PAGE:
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Big Data, ecommerce in Yunnan’s sights to boost cross-border tourism

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Yunnan is on course to set up a Big Data centre and an ecommerce platform to seize on crossborder tourism opportunities with Southeast Asia, said officials.
A number of initiatives were unveiled at the Cross Border Tourism Forum, which is part of the 2017 South and Southeast Asia Commodity Expo and Investment Fair (SSACEIF) held from June 13-18 in Kunming.
Yunnan has also stepped up links with Laos, Vietnam and Myanmar – all three of whom have common borders – through infrastructure investment to partly also accommodate “drive tourism”, according to Yu Fan, a member of Yunnan Province Tourism Development Committee. 
Yunnan will also increase the number of sister city tieups with Cambodia and other Asean countries including Thailand, Malaysia and Singapore – all of which are favourite destinations of Chinese people.
“We have identified the rapid growth in tourism cooperation in the next 10 years as a ‘diamond period’,” said Lu Yuanqing, dean of Yunnan University’s Business Adm and Tourism Management School.
The three-year plan ending in 2018 is also mulling the idea of “no boundary tourism areas”, free trade arrangement, capacity buildings to reduce cultural conflicts. “We are looking for market integration, joint marketing actions,” he said.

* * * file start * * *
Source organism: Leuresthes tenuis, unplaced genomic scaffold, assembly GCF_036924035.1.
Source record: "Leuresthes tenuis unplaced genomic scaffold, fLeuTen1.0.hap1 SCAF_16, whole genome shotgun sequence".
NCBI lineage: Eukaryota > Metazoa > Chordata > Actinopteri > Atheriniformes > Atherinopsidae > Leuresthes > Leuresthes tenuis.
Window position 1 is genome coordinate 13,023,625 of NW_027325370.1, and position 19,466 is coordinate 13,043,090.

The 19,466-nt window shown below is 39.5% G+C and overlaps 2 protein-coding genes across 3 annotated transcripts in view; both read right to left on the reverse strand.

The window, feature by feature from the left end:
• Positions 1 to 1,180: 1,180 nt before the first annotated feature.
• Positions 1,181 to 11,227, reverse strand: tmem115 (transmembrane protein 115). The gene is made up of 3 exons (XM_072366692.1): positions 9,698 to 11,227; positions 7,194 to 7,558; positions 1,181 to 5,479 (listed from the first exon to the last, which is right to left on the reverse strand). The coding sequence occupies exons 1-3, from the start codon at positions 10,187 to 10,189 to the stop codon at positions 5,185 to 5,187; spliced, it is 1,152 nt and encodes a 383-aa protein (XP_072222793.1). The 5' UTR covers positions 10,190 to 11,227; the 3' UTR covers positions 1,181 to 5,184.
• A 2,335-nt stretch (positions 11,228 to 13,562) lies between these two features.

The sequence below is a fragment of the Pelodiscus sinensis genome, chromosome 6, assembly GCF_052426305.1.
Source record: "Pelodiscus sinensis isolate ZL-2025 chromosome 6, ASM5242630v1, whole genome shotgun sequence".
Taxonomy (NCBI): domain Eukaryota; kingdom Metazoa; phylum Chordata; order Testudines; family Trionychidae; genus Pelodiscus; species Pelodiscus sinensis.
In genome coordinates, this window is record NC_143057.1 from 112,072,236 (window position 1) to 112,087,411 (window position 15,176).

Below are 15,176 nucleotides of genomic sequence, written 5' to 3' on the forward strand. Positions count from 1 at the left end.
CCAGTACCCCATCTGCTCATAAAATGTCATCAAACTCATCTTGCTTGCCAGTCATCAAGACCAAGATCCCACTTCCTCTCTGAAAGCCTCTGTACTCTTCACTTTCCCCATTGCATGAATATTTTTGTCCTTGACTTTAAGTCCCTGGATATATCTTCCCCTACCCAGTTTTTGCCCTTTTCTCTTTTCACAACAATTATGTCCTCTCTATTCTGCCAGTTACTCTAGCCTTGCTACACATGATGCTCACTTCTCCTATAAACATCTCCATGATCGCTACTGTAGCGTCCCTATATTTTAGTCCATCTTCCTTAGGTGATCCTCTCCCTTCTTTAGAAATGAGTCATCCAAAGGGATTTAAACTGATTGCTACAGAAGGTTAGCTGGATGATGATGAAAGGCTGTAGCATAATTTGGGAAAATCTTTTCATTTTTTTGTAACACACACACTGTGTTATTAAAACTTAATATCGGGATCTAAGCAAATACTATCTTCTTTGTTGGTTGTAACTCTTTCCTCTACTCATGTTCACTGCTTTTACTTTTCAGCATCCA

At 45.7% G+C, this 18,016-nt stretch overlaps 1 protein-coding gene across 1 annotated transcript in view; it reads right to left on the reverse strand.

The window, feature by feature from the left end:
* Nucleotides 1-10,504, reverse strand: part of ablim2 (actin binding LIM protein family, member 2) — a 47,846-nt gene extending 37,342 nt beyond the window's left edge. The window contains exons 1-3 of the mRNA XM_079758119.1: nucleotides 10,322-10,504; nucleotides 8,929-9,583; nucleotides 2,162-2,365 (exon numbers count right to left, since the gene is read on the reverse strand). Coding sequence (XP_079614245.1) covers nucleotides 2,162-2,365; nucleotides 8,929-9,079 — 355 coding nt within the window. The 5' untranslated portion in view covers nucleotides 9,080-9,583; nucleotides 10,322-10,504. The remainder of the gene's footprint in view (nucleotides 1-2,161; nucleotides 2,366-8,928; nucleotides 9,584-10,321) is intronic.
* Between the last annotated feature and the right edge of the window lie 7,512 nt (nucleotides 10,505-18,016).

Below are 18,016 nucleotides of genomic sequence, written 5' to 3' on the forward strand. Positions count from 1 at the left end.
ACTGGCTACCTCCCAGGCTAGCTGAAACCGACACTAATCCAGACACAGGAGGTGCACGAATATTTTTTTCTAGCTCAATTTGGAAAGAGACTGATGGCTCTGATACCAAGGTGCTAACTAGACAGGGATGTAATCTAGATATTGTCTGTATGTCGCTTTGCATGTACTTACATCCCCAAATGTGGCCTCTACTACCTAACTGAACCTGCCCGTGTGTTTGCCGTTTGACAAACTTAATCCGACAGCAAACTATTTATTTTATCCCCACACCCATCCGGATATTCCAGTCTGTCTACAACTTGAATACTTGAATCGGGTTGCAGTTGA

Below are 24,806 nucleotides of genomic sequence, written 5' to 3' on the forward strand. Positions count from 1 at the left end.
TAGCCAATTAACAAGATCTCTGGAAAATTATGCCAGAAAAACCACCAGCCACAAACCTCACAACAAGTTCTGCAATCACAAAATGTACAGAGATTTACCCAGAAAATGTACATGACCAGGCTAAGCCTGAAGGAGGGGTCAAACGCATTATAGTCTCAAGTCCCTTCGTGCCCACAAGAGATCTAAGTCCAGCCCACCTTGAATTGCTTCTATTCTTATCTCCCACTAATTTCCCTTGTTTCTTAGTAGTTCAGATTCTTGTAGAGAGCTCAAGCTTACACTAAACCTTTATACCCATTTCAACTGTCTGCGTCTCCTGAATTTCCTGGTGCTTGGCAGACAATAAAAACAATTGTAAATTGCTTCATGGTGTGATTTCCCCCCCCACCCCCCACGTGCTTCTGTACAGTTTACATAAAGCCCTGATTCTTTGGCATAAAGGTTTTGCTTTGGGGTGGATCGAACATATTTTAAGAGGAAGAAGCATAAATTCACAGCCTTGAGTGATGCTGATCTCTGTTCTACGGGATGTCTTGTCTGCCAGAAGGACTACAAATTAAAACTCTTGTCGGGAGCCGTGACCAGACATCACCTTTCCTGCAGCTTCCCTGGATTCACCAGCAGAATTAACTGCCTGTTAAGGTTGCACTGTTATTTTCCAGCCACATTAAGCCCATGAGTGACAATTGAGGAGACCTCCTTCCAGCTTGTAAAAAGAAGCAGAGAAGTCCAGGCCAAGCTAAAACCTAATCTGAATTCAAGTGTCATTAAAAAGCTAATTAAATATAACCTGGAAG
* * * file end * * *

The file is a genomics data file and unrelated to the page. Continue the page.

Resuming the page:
His academy is also looking into the feasibility of setting up a Big Data centre and ecommerce. The issue has less to do with technology but how to integrate acceptable Chinese-Asean tourism information with mutual benefit, transparent, and workable one payment system.
Jiang Jun, general manager of China Intelligent Travel Technology Co, said Big Data for Yunnan and South and Southeast Asia, will help to bring lesser-known destinations to the fore. Even best restrooms can be detected for tourists to choose, he added.
Big Data can also enhance and encourage tourists to stay longer and spend more.
Zhao Jianjun, dean of Yunnan Province Tourism Academy, said in the South Silk Road tourism area, 20 million Chinese visit South and Southeast Asia annually, while 5 million citizens from the latter visit Yunnan. But 2 of the 5 million stay only in the border areas. “So how can we bring them in?”
“Our products are highly complementary with the 13 South and Southeast Asian nations. We have desert, alpine, lake, culture, ethics, etc,” he said, adding that Kunming now has flights linking 28 South and Southeast Asian cities. 
Wang Jie, leader of Yunnan University’s Business Adm and Tourism Management School, suggested that borฌder areas unlike cities often have less scalable services. There needs to be conceptual breakthrough to ease obstacles in border areas and promote tourism.
He referred to an old Chinese saying: “There are no borders in desert.”

 

Published : June 18, 2017

By : The Nation